Thessaloniki native Albert Bourlas, who originally studied as a veterinary doctor in Greece, is now spearheading the fight to produce a coronavirus vaccine for Pfizer, the American multinational pharmaceutical corporation headquartered in New York City.
One of the world’s largest pharmaceutical companies, Pfizer was ranked 57 on the Fortune 500 list of the largest United States corporations by total revenue in 2018.
And the stakes couldn’t be any higher in the race to produce a vaccine for the virus that has been a scourge across the entire world in 2020. During his more than a quarter century at the Pharma giant, the Thessaloniki researcher has held a number of senior global positions, including as COO, when he was responsible for overseeing the company’s commercial strategy, manufacturing, and global product development functions.
He began his Pfizer career in 1993 in the Animal Health Division as Technical Director of Greece. The company develops and produces medicines and vaccines for a wide range of medical needs and applications.
Bourlas emphasized in a recent interview with NBC’s TODAY program that there would be no rushing of a potential vaccine through the process, and that Pfizer would “wait for science to confirm the results” of clinical trials.
Albert Bourlas: “The only rival is the virus”
Referring to the unprecedented cooperation between pharmaceutical firms which are normally in competition with each other, Bourlas stated that “the only rival here is the virus, and the time to get the vaccine (to the public).”
He added that “it is an unprecedented moment, an historic place” in which his company is operating, standing together as one with other pharmaceutical firms. He then noted “We saw it as critical to come out and reiterate our commitment that we will develop our products, our vaccines, to the highest ethical standards and with the most scientifically-rigorous processes.”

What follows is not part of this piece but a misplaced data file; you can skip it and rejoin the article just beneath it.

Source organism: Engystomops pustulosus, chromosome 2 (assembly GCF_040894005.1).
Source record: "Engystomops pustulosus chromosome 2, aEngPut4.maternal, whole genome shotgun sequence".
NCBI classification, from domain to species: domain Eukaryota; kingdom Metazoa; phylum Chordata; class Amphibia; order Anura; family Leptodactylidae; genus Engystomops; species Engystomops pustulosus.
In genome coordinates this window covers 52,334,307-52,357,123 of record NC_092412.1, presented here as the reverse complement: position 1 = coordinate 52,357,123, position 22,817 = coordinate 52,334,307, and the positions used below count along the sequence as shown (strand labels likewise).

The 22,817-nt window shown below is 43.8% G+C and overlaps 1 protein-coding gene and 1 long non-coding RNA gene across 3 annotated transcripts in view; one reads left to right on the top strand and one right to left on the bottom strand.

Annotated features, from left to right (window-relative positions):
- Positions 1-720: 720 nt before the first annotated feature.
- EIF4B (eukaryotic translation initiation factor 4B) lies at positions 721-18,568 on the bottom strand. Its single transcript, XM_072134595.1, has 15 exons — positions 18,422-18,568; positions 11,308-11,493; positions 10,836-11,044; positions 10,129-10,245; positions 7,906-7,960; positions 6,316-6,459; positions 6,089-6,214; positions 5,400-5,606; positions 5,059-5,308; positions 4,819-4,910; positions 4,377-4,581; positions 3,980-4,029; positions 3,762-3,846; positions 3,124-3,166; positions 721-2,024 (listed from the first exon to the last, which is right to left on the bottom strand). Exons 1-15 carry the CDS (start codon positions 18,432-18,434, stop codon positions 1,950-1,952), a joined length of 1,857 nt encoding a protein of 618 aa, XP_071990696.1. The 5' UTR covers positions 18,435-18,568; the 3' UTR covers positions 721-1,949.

Asked when this might take place, considering the pressing need for a vaccine with the onset of influenza season upon us, Bourlas explained that they had already recorded the results from 25,000 subjects and that there was a 60% likelihood that there would be an answer to whether or not it was safe and effective by the end of October.
He reiterated that this was only a projection, and of course does not mean that there would be a vaccine ready for distribution at that time.
Operation Warp Speed
This past May, Pfizer began testing four different coronavirus vaccines. In July, the United States Health and Human Services Department, along with the Department of Defense, entered into an agreement with Pfizer, under the auspices of the government’s project entitled “Operation Warp Speed” for the “large-scale production and delivery” of 100 million doses of a vaccine which Pfizer would develop.
The unprecedented agreement also stipulates that the government may acquire another 500 million doses of a proven vaccine on top of that number.
Of course, this is all contingent upon the successful completion of the third phase of a vaccine’s clinical trials. By the end of July, however, Pfizer and one of its vaccine partners, the German firm BioNTech announced that two of its new vaccines had already won fast-track designation by the FDA.
The Phase Three testing is progressing, with 30,000 individuals currently taking part in the crucial trials. Pfizer has stated that the price for two doses would be $39.00.
This month, the company, along with BioNTech, announced that they had completed talks with the European Commission to provide the EU with 200 million doses, with the option for another 100 million to be provided later.
In response to those who may be skeptical of a vaccine and shy away from taking it, Bourlas said that he would like them to know that he understood their feelings.
“However, ” he said, “they need to know that their decision (whether or not to take the vaccine) will not only affect their lives, which, at the end of the day, is their judgement; it will affect the lives of others. Because if they don’t vaccinate, they will become the weak link that will allow the virus to replicate.”